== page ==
Once considered a divergent family of the order Afrosoricida, elephant-shrews are now placed in their own order, the Macroscelidea. Recent evidence suggests that they may belong to a clade of African mammals, the Afrotheria, which also includes hyraxes, elephants, sea cows, aardvarks, golden moles, and tenrecs. Elephant-shrews are a small group, represented by a single family, the Macroscelididae, including 4 genera and 19 living species. They are adapted for leaping, with hind limbs much longer than forelimbs. In one genus, Rhynchocyon, this is carried to an extreme with the toes on the hind foot being reduced to three in number. Elephant-shrews have elongated snouts and large eyes and ears. They range from mouse-sized to the size of a squirrel or large rat. Some species are brightly colored.
Elephant-shrews differ from members of the Insectivora in that they have complete auditory bullae, large jugals, complete zygomatic arches, and relatively small olfactory lobes of the brain. The upper canine has two roots, like a premolar. Technically, elephant-shrews can be recognized by a combination of their size, dental formula (1-3/3, 1/1, 4/4, 2/2-3 = 36-42), their quadrate molars, palate perforated by large gaps or fenestrae, and the limb characters mentioned above.
Elephant-shrews are insectivorous and do most of their foraging at night. Many species also include some fruits, seeds, and other vegetable material in their diets. Most appear to live in monogamous pairs. They are excellent hoppers, fleeing from predators with long bounds. The may create elaborate trail systems through leaf litter. Elephant-shrews are precocial at birth and their litter size is small. They are found in a variety of habitats in northernmost Africa and south of the Sahara.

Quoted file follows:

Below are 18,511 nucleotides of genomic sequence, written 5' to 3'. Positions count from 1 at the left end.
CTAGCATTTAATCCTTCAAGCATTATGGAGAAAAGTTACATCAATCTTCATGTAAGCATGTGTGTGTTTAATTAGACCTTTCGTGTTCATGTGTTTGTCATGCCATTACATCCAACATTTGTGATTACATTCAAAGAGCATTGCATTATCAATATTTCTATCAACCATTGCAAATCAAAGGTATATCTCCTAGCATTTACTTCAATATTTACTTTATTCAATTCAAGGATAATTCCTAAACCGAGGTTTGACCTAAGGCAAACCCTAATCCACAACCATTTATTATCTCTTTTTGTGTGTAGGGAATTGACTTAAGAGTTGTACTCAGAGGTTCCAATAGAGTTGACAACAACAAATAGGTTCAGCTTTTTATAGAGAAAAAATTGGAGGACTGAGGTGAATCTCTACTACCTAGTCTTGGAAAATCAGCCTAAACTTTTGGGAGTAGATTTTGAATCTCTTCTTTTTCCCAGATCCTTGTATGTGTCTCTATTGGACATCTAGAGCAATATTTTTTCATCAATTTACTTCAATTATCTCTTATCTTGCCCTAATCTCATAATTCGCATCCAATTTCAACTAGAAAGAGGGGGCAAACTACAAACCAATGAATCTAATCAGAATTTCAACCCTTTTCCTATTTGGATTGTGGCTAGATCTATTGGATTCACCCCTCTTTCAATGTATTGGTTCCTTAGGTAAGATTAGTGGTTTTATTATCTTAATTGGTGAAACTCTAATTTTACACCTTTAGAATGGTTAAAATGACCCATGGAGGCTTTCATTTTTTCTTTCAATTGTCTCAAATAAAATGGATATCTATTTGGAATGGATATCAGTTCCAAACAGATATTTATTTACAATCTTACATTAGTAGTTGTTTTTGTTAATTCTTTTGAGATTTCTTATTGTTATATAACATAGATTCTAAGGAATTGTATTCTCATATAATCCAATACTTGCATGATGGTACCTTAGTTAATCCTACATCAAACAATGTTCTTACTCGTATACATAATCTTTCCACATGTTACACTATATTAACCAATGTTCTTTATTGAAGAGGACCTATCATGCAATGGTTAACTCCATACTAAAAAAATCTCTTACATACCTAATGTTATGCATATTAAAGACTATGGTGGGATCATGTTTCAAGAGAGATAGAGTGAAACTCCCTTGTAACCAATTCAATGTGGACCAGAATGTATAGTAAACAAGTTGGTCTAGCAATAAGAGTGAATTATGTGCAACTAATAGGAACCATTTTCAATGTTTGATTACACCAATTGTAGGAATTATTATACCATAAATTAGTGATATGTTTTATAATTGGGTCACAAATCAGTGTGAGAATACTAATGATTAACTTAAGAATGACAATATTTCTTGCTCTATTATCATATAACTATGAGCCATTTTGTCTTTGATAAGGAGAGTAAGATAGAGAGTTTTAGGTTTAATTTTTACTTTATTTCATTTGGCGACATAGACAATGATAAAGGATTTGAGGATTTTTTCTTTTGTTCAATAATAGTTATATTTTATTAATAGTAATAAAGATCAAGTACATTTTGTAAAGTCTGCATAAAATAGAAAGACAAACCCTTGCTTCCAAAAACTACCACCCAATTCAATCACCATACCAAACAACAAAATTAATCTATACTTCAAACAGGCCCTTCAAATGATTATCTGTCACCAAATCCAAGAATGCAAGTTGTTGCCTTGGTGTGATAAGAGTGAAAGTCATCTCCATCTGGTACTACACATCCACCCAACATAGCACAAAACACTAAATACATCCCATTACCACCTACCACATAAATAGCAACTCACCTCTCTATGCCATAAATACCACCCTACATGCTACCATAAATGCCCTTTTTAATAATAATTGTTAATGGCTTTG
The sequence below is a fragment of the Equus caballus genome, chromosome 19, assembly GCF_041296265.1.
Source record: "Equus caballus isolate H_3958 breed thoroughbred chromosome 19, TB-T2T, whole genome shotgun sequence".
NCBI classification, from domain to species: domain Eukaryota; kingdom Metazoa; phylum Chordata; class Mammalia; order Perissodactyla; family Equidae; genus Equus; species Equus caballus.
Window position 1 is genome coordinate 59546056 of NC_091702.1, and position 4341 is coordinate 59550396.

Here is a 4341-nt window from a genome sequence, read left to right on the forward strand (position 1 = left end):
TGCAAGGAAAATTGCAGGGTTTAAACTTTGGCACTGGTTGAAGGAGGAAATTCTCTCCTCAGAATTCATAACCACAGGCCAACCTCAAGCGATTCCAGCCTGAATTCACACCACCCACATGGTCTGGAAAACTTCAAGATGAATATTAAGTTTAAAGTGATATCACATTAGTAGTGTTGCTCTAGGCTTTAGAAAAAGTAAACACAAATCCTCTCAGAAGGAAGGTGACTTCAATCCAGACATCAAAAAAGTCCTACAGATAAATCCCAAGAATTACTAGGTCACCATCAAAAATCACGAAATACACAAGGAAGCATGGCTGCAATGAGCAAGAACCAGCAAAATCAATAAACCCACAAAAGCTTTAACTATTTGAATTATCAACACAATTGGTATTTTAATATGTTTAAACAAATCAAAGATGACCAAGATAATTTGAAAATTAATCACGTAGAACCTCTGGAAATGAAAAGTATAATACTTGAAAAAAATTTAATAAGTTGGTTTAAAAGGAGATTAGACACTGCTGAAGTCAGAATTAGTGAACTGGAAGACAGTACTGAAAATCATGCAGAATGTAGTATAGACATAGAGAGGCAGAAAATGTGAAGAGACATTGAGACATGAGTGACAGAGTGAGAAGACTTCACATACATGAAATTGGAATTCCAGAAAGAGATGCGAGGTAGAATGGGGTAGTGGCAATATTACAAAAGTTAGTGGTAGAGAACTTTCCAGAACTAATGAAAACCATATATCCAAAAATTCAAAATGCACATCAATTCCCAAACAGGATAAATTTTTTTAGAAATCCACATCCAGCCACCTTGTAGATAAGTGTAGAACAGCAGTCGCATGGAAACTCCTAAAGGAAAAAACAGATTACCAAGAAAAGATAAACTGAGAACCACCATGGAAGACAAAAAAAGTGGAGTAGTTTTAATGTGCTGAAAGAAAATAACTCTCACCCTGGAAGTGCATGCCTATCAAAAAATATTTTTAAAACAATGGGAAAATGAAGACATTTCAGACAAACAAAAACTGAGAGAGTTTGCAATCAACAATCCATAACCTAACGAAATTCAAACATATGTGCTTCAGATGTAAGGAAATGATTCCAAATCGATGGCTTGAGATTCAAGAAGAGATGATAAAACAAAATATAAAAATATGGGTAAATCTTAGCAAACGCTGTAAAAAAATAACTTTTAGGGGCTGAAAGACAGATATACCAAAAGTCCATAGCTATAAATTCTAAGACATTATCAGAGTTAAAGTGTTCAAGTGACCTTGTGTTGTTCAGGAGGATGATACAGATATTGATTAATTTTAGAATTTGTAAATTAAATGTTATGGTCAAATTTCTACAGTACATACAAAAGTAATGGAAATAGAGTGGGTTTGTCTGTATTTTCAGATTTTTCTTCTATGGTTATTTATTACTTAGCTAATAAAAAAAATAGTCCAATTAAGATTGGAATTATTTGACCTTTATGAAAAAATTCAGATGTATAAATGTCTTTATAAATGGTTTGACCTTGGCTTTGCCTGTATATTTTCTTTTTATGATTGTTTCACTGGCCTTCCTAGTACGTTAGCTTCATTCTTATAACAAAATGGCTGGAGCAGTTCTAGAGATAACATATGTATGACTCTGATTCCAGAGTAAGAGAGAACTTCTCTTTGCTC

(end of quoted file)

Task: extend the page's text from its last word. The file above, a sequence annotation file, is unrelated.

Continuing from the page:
Literature and references cited
Murphy, W.J., E. Eisirik, S.J. O'Brian, O. Madsen, M. Scally, C.J. Douady, E. Teeling, O.A. Ryder, M.J. Stanhope, W.W. de Jong, and M.S. Springer. 2001. Resolution of the early placental mammal radiation using Bayesian phylogenetics. Science 294238-2351.
Rathbun, G. B. Elephant-shrews or sengis. http://www.calacademy.org/research/bmammals/eshrews/ accessed 1/17/04.
Vaughan, T. A. 1986. Mammalogy. Third Edition. Saunders College Publishing, Fort Worth. vii+576 pp.
Yates, T. L. 1984. Insectivores, elephant shrews, tree shrews, and dermopterans. Pp. 117-144 in Anderson, S. and J. K. Jones, Jr. (eds). Orders and Families of Recent Mammals of the World. John Wiley and Sons, N.Y. xii+686 pp.
Phil Myers (author), Museum of Zoology, University of Michigan-Ann Arbor.
having body symmetry such that the animal can be divided in one plane into two mirror-image halves. Animals with bilateral symmetry have dorsal and ventral sides, as well as anterior and posterior ends. Synapomorphy of the Bilateria.
uses smells or other chemicals to communicate
animals that use metabolically generated heat to regulate body temperature independently of ambient temperature. Endothermy is a synapomorphy of the Mammalia, although it may have arisen in a (now extinct) synapsid ancestor; the fossil record does not distinguish these possibilities. Convergent in birds.
having the capacity to move from one place to another.
reproduction that includes combining the genetic contribution of two individuals, a male and a female
uses touch to communicate